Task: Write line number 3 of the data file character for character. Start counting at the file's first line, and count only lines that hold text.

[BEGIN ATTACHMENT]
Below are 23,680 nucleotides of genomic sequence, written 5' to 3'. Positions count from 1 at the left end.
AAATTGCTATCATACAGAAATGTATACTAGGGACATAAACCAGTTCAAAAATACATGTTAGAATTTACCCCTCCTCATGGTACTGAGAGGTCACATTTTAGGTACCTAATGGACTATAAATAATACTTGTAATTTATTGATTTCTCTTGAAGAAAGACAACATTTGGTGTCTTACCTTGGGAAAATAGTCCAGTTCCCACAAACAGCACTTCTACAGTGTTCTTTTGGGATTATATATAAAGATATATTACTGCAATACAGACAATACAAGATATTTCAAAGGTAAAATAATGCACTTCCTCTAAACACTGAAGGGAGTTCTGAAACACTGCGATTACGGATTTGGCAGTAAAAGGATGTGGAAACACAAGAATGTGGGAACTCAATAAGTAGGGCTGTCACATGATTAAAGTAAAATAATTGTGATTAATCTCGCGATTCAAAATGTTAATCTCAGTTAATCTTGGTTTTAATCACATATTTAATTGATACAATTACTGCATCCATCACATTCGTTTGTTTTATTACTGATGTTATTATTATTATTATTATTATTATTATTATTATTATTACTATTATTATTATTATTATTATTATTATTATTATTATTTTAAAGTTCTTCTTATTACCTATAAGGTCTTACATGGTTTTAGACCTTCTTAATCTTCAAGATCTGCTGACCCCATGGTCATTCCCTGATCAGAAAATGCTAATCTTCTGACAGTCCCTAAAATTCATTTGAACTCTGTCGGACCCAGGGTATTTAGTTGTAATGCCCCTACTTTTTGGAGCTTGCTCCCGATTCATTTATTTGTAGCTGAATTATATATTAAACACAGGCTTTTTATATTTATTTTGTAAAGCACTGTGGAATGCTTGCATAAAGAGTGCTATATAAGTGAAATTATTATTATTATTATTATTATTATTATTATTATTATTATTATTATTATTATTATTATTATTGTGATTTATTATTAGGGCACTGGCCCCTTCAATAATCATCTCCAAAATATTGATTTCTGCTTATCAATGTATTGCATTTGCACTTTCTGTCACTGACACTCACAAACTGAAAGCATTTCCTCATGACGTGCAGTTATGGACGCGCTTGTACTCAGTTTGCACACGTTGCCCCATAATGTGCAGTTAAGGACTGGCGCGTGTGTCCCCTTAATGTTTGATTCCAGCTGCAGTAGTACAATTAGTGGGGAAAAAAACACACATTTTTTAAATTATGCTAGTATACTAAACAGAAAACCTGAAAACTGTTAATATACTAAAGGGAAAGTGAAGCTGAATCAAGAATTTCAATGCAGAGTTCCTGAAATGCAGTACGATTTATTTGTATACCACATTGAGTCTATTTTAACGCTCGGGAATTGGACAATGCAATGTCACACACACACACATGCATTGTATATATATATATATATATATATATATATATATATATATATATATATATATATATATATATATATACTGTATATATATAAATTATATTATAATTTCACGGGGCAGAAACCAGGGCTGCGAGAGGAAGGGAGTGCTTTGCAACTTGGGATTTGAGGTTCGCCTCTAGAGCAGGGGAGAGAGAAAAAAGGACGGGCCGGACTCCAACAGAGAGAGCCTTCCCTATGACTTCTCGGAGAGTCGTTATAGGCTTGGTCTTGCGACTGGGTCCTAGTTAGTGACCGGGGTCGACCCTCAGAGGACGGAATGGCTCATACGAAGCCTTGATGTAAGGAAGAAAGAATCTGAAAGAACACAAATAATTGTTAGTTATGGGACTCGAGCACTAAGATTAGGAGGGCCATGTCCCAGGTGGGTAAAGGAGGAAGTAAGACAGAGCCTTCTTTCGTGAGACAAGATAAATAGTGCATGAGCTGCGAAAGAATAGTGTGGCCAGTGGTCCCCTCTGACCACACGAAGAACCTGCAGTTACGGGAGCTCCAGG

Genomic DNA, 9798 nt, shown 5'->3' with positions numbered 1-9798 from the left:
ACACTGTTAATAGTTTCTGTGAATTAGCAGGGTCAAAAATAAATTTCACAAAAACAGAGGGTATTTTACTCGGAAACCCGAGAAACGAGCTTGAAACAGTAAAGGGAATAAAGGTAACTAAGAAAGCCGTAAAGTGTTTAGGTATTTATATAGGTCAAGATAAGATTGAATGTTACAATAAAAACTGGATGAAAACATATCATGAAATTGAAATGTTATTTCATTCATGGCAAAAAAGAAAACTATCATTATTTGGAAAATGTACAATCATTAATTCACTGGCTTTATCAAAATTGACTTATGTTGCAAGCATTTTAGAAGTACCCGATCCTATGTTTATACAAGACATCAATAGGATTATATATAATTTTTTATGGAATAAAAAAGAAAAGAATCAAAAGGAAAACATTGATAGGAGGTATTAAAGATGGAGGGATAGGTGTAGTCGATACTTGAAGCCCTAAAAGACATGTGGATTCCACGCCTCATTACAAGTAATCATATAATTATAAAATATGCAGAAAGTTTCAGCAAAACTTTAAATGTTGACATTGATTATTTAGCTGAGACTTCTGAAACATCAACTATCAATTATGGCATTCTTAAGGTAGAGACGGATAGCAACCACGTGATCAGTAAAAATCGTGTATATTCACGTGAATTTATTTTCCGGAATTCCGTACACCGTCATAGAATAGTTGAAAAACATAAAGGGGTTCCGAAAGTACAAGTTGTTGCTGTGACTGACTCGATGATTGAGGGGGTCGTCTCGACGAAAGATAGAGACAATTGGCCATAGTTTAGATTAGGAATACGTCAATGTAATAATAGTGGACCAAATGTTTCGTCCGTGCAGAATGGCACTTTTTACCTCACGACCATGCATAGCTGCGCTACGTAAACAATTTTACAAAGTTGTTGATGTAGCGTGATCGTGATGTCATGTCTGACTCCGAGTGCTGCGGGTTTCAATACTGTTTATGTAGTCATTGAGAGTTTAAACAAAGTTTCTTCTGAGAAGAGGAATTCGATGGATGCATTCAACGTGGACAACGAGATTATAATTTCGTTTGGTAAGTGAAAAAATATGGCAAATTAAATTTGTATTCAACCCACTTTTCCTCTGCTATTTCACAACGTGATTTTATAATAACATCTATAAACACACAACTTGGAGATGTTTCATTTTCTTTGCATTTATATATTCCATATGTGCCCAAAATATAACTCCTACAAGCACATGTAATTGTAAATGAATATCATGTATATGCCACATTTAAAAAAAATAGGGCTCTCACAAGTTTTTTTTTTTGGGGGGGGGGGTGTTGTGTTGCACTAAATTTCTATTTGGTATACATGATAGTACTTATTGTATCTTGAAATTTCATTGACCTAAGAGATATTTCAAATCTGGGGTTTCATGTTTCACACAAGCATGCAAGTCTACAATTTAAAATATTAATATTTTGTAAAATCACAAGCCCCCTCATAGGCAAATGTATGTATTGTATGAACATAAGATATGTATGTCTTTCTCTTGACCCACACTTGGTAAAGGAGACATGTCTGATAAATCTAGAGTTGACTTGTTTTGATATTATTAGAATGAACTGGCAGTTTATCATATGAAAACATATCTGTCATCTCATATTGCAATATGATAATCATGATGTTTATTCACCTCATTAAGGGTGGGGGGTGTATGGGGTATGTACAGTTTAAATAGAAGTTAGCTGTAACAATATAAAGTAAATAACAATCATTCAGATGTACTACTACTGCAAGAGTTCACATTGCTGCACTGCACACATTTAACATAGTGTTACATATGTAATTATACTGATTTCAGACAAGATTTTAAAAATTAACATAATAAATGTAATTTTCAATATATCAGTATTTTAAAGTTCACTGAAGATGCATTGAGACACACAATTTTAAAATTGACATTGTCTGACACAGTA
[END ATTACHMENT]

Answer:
Genomic DNA, 9798 nt, shown 5'->3' with positions numbered 1-9798 from the left: